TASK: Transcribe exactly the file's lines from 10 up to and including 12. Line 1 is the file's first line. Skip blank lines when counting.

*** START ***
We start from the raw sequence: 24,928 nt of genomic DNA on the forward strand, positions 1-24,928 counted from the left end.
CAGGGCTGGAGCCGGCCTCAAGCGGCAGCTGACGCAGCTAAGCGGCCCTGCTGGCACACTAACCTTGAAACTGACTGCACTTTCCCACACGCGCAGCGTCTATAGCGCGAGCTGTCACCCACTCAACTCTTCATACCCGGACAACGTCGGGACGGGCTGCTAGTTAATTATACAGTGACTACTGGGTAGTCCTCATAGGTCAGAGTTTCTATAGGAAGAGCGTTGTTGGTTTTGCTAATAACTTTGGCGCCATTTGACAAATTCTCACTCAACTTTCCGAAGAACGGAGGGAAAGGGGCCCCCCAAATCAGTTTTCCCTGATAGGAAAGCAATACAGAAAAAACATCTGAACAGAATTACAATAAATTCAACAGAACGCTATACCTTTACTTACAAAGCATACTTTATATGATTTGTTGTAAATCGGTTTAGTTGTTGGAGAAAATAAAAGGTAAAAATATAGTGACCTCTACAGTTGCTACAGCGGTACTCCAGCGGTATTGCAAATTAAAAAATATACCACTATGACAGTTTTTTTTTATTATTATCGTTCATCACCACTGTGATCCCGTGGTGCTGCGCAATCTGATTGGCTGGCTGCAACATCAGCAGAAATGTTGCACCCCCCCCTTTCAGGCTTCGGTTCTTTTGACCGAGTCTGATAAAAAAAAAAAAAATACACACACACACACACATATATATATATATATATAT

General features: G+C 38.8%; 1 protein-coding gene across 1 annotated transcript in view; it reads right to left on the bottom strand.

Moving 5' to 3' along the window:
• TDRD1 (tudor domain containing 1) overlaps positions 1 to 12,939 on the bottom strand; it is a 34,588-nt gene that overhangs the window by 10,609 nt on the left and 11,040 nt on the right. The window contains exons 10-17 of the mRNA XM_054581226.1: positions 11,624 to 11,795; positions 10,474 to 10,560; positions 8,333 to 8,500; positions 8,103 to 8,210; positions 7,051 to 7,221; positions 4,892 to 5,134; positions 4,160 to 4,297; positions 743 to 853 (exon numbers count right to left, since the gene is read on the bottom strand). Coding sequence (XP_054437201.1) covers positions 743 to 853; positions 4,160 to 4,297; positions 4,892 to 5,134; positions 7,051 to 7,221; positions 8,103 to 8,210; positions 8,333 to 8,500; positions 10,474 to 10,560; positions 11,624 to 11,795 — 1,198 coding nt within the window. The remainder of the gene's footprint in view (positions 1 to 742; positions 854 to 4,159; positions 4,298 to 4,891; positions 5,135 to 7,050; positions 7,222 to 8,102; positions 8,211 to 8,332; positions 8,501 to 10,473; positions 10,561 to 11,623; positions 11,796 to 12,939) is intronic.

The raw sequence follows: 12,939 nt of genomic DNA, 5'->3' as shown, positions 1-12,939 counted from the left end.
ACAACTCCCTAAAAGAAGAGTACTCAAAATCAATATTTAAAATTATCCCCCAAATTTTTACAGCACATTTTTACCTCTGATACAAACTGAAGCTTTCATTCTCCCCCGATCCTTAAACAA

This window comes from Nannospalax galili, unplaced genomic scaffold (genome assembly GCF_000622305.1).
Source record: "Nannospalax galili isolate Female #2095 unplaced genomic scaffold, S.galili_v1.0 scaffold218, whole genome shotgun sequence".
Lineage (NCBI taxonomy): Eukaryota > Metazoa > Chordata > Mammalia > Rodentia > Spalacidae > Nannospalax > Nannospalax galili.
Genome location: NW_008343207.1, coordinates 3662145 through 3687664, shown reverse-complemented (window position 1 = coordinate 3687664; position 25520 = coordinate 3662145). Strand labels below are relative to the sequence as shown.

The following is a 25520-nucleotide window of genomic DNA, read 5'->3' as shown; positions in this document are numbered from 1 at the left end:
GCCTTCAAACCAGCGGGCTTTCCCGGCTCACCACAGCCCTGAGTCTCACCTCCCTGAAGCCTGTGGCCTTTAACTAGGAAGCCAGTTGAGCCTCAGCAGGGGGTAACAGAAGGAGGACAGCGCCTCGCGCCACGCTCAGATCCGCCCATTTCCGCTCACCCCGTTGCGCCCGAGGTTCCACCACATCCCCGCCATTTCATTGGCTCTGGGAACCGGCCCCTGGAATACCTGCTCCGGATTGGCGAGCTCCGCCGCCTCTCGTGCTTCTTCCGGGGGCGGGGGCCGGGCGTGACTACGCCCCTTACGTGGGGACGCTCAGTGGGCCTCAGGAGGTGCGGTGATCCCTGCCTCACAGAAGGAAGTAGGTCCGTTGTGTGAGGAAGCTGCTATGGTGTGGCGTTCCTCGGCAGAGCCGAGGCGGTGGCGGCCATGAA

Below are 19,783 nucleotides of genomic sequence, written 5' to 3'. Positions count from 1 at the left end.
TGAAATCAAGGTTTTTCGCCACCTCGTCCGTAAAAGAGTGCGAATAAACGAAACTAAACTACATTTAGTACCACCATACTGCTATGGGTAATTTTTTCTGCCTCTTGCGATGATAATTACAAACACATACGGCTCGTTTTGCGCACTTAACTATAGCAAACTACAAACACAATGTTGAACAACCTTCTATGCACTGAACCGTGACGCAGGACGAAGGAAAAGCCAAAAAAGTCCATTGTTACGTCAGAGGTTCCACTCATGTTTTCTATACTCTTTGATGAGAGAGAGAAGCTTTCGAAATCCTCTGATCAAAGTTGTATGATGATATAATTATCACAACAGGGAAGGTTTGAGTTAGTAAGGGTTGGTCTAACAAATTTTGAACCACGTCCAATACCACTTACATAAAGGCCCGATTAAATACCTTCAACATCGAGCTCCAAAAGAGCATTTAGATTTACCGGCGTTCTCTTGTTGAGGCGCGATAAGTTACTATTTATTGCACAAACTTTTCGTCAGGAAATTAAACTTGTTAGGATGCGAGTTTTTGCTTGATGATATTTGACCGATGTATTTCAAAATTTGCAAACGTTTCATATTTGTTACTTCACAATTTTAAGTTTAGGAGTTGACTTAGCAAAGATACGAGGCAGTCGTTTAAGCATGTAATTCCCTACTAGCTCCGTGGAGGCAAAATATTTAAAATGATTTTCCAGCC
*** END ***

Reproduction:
Lineage (NCBI taxonomy): Eukaryota > Metazoa > Chordata > Mammalia > Rodentia > Spalacidae > Nannospalax > Nannospalax galili.
Genome location: NW_008343207.1, coordinates 3662145 through 3687664, shown reverse-complemented (window position 1 = coordinate 3687664; position 25520 = coordinate 3662145). Strand labels below are relative to the sequence as shown.

The following is a 25520-nucleotide window of genomic DNA, read 5'->3' as shown; positions in this document are numbered from 1 at the left end: